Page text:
How To Produce A Short Film

Last week, I produced my first short film. In case you’ve wanted to do the same thing, here’s a little breakdown of what I did:

Writing The Script

Obviously, writing a short is significantly easier than writing a screenplay for a feature film. But since you are writing something that you’ll actually shoot, it’s best to go in and work with what you have.

In this case, I wanted the shoot to be as easy as possible.

  • Two actors
  • One location
  • Few props
  • No stunts

I opted for a comedy short, since I’ve got a background in that world. I also wanted to do something with time travel, just because it sounded fun.

Getting The Crew

Since I was not only producing the short, but also directing and acting in it, I needed a crew to handle the day’s production. Here is who I had to hire:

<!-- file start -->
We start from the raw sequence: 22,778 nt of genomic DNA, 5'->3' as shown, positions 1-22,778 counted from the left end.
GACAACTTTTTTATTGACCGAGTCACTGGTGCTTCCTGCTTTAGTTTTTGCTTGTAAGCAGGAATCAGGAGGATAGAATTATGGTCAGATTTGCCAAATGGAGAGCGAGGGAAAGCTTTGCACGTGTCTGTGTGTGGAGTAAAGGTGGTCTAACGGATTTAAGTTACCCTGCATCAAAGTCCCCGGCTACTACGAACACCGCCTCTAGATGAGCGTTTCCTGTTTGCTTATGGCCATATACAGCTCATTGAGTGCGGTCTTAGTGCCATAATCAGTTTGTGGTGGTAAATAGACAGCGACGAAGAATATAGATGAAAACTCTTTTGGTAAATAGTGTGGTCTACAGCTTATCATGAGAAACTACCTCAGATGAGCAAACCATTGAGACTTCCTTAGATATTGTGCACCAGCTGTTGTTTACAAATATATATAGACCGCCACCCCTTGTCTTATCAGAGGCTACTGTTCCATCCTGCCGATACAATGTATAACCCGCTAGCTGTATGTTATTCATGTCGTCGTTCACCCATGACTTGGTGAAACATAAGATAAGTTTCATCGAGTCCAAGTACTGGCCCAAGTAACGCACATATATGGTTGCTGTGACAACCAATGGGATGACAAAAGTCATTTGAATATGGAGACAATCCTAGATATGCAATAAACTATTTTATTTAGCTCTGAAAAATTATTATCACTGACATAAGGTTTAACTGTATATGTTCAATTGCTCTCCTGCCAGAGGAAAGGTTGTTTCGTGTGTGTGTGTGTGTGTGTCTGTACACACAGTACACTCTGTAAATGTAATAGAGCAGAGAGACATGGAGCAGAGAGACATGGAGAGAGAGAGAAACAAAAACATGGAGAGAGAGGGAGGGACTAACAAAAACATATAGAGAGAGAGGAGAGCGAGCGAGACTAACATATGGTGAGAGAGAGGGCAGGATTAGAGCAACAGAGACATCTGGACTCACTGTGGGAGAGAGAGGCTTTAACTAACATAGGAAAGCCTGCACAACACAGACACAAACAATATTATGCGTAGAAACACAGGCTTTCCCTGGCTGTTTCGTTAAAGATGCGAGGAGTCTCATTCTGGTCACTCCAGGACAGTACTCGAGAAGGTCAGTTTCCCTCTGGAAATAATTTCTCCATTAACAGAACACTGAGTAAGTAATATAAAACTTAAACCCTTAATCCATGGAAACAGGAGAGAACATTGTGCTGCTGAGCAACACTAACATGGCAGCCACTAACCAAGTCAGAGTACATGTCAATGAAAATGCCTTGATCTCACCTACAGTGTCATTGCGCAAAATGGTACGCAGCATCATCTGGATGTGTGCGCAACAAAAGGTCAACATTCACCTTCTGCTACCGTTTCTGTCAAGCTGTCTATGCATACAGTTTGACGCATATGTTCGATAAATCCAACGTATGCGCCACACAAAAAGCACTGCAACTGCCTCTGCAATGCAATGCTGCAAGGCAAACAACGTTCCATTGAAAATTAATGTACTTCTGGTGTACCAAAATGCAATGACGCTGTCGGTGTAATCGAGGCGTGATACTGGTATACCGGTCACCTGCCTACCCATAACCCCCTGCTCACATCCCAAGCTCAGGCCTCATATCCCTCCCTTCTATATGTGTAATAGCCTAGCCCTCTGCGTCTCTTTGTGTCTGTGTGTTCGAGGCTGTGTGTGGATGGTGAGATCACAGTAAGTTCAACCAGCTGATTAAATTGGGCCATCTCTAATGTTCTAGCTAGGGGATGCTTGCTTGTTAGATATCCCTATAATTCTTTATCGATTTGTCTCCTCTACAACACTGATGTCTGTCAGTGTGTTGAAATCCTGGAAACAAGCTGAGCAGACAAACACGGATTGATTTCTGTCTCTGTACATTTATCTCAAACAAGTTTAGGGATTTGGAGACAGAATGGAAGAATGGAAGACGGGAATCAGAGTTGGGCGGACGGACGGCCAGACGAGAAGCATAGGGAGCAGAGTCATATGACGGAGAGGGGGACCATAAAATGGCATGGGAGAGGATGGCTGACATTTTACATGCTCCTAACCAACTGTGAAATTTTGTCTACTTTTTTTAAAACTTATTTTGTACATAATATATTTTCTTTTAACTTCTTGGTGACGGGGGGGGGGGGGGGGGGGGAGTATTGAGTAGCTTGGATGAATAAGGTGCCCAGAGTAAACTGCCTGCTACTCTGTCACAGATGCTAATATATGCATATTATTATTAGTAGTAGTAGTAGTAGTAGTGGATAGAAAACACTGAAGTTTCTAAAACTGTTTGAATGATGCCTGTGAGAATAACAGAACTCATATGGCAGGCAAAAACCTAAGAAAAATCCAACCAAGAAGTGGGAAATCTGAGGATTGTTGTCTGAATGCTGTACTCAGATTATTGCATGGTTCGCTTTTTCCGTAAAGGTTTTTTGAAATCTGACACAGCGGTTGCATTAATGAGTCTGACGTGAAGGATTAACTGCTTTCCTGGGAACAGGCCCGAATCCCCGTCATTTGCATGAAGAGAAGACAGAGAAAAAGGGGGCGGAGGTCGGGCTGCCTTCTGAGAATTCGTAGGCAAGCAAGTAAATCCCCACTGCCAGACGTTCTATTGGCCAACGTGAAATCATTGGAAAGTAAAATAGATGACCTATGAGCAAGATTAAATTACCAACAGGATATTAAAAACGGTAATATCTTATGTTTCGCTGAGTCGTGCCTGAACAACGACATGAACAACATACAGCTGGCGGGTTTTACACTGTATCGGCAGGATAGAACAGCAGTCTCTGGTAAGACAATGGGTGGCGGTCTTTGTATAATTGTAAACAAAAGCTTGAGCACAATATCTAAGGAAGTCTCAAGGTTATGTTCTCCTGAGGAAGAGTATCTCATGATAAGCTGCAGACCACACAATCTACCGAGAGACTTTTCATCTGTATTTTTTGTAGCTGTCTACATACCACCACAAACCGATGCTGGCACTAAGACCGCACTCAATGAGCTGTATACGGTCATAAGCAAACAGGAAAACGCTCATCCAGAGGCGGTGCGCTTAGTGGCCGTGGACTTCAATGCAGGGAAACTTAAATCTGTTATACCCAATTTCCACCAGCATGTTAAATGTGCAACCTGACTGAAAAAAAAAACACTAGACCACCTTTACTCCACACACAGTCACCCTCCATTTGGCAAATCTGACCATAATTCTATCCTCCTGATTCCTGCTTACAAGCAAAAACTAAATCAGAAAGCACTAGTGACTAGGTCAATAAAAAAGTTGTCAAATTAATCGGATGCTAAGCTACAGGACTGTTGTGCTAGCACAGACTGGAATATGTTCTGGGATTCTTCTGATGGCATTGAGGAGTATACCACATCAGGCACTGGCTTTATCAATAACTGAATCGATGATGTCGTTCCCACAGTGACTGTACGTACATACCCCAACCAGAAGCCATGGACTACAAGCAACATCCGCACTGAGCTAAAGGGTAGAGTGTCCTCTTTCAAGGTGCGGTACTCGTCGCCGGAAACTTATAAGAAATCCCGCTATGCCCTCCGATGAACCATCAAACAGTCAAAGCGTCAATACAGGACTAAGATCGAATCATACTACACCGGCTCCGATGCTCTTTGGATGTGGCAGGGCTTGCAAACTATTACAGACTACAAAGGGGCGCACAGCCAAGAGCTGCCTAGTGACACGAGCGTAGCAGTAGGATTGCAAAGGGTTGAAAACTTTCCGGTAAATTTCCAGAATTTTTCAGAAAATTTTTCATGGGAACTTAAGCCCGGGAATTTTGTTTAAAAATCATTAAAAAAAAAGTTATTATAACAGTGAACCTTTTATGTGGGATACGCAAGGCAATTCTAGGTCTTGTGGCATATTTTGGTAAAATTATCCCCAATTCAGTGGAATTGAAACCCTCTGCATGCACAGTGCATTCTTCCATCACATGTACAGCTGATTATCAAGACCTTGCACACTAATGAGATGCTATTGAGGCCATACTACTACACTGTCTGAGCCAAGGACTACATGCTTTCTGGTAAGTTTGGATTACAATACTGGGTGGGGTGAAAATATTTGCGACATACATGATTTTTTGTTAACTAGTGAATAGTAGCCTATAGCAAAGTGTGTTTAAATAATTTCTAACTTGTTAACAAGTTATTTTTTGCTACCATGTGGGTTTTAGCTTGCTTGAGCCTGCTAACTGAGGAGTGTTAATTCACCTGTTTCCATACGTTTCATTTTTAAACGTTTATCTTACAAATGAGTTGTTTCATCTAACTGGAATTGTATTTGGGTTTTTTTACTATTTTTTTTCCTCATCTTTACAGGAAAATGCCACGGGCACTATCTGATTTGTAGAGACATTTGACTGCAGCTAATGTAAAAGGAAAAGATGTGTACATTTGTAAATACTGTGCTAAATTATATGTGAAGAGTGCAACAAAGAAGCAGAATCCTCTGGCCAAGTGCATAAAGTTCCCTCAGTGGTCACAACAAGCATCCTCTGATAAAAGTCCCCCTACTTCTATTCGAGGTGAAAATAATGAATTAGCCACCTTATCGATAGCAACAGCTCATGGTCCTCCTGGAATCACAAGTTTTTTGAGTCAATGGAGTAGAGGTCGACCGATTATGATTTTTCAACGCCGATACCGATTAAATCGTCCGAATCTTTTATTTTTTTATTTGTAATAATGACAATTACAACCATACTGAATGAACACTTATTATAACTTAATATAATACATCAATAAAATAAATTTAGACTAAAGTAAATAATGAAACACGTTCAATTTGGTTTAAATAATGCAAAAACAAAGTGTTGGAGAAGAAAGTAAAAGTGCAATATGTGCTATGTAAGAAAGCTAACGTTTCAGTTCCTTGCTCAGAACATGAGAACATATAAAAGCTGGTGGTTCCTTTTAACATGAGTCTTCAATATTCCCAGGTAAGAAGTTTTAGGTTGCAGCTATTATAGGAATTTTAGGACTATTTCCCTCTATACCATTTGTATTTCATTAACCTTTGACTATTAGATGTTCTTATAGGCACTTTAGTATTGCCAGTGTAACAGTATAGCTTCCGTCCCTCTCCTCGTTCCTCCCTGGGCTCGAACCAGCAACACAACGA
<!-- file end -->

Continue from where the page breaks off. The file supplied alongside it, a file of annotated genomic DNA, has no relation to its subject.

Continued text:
• A Cinematographer. (Also called the Director of Photography or DP)—The DP is going to handle the filming, lighting of the shots, and composition of each shot.How To Produce A Short Film 1
  • Assistant Camera (also called 1st AC or Focus Puller)—The 1st AC handles the focus of the lens while the Cinematographer is filming. If there was a shot where the focus shifted from one actor to the other, the 1st AC would be in charge of that.
  • Gaffer—On a big set, this would be the head electrician. In this case, the gaffer handled the setting up and adjusting of lights for each shot.
  • Sound Mixer—The sound mixer would handle not only the microphones for the actors, but also monitoring sound levels and making sure background noise won’t ruin the take.